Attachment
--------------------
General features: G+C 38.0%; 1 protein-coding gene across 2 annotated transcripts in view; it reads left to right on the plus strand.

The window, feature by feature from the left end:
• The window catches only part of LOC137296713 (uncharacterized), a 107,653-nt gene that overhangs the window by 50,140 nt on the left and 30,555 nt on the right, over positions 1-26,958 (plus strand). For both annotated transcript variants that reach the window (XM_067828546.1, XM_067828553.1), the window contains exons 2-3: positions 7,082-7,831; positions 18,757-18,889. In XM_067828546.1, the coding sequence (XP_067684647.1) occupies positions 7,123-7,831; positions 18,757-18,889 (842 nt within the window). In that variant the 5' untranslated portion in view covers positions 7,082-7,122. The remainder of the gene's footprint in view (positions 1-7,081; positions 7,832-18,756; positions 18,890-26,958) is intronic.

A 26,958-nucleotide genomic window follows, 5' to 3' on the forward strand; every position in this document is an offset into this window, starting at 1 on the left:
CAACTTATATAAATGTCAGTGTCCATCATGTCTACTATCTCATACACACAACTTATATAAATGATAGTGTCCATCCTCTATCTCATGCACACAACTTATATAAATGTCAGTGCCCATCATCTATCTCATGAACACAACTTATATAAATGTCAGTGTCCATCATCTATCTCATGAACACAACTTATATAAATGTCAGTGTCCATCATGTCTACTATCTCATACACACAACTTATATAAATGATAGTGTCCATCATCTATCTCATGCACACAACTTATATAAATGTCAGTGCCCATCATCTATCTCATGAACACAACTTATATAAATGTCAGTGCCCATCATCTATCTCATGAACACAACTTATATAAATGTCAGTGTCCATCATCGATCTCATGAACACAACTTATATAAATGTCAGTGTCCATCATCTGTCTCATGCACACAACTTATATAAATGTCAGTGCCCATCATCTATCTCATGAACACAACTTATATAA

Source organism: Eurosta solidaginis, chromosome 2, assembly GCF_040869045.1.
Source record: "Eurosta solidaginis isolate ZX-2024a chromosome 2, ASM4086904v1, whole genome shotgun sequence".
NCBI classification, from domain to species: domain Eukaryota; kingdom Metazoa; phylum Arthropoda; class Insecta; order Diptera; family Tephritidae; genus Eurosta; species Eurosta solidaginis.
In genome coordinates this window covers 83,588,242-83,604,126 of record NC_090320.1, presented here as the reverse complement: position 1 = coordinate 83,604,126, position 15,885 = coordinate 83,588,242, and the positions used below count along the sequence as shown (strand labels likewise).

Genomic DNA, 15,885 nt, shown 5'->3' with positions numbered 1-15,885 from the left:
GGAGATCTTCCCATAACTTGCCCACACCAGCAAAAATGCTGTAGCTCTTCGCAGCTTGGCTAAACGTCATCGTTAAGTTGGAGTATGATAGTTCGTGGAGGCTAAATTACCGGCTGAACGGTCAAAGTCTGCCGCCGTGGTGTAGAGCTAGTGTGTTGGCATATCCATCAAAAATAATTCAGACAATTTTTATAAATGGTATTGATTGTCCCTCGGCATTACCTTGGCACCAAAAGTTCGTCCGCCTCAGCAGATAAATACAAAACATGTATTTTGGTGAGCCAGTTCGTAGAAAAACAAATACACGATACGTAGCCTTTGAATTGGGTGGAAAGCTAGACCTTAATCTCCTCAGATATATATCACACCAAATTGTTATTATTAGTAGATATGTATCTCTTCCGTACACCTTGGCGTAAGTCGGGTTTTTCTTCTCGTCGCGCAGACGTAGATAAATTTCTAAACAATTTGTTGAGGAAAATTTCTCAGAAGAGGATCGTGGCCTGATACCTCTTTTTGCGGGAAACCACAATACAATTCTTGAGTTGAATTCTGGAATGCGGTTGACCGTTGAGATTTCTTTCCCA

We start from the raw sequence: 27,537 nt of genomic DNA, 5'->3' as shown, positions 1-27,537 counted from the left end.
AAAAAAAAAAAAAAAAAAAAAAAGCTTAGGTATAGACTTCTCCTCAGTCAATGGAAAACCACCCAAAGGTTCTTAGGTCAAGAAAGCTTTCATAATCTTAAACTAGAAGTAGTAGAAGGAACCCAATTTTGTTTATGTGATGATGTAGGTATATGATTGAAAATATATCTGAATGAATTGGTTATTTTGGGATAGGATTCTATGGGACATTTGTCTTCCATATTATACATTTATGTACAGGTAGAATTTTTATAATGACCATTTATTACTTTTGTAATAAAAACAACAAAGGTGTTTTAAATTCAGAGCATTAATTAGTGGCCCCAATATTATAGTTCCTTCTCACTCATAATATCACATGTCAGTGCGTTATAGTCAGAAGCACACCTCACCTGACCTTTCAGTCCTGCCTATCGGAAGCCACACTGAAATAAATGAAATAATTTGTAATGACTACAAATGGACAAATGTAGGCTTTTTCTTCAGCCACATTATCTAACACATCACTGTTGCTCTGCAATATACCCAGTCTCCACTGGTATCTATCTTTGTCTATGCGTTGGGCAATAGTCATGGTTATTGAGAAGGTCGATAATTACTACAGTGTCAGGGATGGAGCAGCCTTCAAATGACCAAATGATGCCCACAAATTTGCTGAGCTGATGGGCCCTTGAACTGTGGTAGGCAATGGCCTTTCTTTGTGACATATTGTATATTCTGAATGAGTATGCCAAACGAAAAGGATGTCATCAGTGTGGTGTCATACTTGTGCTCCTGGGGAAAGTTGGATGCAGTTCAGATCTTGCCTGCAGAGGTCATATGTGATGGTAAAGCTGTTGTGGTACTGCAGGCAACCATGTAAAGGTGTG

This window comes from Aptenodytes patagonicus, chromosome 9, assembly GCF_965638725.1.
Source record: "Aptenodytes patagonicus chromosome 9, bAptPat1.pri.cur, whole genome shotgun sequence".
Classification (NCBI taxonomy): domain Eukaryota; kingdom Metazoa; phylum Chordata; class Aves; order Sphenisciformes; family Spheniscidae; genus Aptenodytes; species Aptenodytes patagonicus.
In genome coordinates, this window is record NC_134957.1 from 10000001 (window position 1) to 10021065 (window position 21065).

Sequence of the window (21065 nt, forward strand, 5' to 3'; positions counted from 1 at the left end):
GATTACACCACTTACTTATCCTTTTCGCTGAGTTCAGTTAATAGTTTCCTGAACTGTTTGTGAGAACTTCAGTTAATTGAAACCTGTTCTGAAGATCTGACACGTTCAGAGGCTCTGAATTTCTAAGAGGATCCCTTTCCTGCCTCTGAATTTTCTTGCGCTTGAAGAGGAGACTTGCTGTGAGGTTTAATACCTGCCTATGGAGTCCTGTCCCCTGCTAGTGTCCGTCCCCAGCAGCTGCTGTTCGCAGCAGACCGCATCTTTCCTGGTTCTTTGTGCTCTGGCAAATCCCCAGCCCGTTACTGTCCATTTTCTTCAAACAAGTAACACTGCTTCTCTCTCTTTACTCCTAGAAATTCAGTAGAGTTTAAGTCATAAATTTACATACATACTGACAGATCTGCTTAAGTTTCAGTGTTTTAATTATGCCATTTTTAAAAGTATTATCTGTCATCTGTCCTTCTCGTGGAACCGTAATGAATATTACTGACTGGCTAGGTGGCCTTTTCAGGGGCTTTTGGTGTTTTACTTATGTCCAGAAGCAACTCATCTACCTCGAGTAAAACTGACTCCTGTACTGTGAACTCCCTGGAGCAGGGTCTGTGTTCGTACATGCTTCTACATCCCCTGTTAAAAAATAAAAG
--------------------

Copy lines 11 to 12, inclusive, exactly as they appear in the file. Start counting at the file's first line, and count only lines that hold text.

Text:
GGAGATCTTCCCATAACTTGCCCACACCAGCAAAAATGCTGTAGCTCTTCGCAGCTTGGCTAAACGTCATCGTTAAGTTGGAGTATGATAGTTCGTGGAGGCTAAATTACCGGCTGAACGGTCAAAGTCTGCCGCCGTGGTGTAGAGCTAGTGTGTTGGCATATCCATCAAAAATAATTCAGACAATTTTTATAAATGGTATTGATTGTCCCTCGGCATTACCTTGGCACCAAAAGTTCGTCCGCCTCAGCAGATAAATACAAAACATGTATTTTGGTGAGCCAGTTCGTAGAAAAACAAATACACGATACGTAGCCTTTGAATTGGGTGGAAAGCTAGACCTTAATCTCCTCAGATATATATCACACCAAATTGTTATTATTAGTAGATATGTATCTCTTCCGTACACCTTGGCGTAAGTCGGGTTTTTCTTCTCGTCGCGCAGACGTAGATAAATTTCTAAACAATTTGTTGAGGAAAATTTCTCAGAAGAGGATCGTGGCCTGATACCTCTTTTTGCGGGAAACCACAATACAATTCTTGAGTTGAATTCTGGAATGCGGTTGACCGTTGAGATTTCTTTCCCA

We start from the raw sequence: 27,537 nt of genomic DNA, 5'->3' as shown, positions 1-27,537 counted from the left end.